Sony launches SmartEyeglass, its Google Glass alternative

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By Larry Banks

Sony has just made its augmented reality glasses, SmartEyeglass, available for preorder in ten countries starting from next month.

Sony SmartEyeglass breaks the mould

The latest wearable device from Sony, the SmartEyeglass, can be preordered in the UK for £620 ($840), and German, with Japan and the US to follow soon. The glasses work with Android devices, and promise the wearer an augmented reality experience where computer-generated visuals are overlaid onto the real world.

Last month, Google withdrew its Google Glass smart glasses from sale, stating that the product would be redeveloped and eventually launched as a consumer product, though no timescales have been announced. That hasn’t stopped Sony from developing its own version, with a software development kit that will allow people to design innovative apps for the device.

The glasses are light at just 77g, and contain an accelerometer, a gyroscope, compass, image and brightness sensors, in addition to a 3 megapixel camera and microphone. There is also a controller module which can be attached to clothing, which provides a built-in speaker, touch sensor and battery.

Text is shown in front of the wearer’s eyes in a kind of green font, but it remains to be seen how effective this is at conveying information of relevance to users.

Intrusive, or compelling…?

Sony SmartEyeglass

Opinions about wearable eye glasses differ widely – for example, Apple CEO Tim Cook has been particularly open about his disdain for smart glasses as a wearable device:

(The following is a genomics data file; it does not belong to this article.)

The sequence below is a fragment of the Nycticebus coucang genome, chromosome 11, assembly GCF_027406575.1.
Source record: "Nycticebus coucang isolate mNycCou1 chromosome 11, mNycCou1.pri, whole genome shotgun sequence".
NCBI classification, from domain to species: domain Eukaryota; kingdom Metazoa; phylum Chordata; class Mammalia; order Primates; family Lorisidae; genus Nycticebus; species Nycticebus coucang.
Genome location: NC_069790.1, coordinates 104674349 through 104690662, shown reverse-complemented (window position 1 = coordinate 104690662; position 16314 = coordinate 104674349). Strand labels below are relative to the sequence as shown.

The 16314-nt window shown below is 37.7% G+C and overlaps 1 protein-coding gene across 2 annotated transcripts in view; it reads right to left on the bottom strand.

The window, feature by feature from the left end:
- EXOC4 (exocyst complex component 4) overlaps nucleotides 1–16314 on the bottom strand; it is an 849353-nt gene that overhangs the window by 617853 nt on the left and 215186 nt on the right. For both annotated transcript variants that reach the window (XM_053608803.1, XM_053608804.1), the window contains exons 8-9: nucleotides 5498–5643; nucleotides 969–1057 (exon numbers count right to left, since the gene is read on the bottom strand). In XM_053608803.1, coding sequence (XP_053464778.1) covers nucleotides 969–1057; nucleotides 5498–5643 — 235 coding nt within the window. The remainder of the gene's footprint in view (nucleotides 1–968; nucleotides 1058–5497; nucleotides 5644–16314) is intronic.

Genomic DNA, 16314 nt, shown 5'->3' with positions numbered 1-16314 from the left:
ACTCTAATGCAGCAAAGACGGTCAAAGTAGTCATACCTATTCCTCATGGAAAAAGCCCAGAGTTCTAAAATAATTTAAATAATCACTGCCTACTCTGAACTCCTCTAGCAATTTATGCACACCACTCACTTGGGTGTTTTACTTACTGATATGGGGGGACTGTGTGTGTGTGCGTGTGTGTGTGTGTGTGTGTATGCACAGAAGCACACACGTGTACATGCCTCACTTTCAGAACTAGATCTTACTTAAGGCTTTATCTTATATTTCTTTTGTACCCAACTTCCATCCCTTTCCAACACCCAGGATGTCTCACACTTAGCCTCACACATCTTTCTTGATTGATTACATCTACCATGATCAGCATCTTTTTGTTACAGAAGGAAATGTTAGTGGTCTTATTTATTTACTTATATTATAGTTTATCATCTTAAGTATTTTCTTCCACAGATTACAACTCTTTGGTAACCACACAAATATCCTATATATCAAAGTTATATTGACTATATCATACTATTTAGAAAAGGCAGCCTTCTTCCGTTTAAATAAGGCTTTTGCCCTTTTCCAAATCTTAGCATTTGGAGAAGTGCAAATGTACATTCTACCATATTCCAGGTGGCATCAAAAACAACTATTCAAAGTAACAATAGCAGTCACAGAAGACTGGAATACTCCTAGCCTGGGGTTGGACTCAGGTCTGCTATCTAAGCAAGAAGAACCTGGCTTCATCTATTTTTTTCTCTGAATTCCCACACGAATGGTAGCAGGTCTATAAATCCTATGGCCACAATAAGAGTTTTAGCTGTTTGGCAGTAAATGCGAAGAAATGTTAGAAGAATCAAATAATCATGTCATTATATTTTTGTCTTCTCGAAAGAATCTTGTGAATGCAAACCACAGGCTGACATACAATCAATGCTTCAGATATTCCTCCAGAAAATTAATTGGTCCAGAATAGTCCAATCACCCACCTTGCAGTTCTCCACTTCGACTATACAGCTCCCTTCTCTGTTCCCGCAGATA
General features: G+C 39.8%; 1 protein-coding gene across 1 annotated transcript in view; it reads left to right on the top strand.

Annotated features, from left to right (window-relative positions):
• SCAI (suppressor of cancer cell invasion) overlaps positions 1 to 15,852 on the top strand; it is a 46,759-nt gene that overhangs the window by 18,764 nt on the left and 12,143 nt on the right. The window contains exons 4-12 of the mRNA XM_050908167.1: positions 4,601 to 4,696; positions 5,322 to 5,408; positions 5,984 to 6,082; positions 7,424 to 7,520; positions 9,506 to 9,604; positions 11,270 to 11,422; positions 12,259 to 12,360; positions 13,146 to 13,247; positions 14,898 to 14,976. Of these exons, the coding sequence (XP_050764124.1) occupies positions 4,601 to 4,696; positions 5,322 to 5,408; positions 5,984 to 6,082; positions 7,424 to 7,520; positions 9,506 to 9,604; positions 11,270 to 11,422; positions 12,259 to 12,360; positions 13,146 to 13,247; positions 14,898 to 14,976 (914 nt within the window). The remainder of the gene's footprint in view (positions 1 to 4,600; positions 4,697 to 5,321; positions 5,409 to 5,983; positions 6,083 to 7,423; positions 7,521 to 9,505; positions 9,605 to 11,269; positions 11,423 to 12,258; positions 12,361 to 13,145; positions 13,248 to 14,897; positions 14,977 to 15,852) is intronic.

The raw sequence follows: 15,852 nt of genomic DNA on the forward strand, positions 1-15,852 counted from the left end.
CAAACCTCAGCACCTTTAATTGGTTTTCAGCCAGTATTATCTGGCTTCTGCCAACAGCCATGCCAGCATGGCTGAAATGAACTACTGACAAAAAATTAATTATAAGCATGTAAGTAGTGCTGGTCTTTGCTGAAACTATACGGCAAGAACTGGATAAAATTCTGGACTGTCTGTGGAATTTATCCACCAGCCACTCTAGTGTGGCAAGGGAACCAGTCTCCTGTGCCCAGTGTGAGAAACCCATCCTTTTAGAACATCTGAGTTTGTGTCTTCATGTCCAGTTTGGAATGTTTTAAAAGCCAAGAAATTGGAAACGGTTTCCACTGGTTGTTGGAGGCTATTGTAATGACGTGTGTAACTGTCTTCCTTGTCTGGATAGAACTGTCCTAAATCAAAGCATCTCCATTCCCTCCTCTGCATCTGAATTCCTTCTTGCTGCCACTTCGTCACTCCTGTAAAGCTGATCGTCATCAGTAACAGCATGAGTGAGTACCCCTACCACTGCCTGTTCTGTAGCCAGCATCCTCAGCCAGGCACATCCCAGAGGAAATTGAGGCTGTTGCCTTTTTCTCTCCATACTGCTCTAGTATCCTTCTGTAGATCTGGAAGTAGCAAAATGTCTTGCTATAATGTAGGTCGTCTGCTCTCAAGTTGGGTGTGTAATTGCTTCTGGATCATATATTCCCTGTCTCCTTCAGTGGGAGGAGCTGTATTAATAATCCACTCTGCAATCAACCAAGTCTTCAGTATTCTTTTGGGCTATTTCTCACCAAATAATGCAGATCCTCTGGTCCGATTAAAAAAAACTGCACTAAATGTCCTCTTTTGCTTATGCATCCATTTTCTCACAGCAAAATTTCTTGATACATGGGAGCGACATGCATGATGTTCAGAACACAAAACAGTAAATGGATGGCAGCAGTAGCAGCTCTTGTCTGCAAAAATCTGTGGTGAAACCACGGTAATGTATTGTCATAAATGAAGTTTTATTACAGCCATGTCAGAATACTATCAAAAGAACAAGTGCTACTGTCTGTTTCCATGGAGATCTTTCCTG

“We always thought that glasses were not a smart move, from a point of view that people would not really want to wear them,” he said to the New Yorker.

“They were intrusive, instead of pushing technology to the background, as we’ve always believed.”

And Stuart Miles, founder of tech news site Pocket-lint, said: “I think Sony is wasting their time, energy and effort.

Sony SmartEyeglass Example

“Google Glass obviously needed a complete rethink… I can’t see how something thick-rimmed and more invasive-looking than Google Glass is going to catch on.

“People are keen on wearables like fitness bands and watches, but they care about their faces. Wearing something on your head is a lot stronger than wearing something on your arm,” he added.

“The industry keeps pushing it but consumers just don’t want it”.

It remains to be seen just how much interest there is for Sony’s SmartEyeglass product, and wearable smart glasses in general.

Images Courtesy of DepositPhotos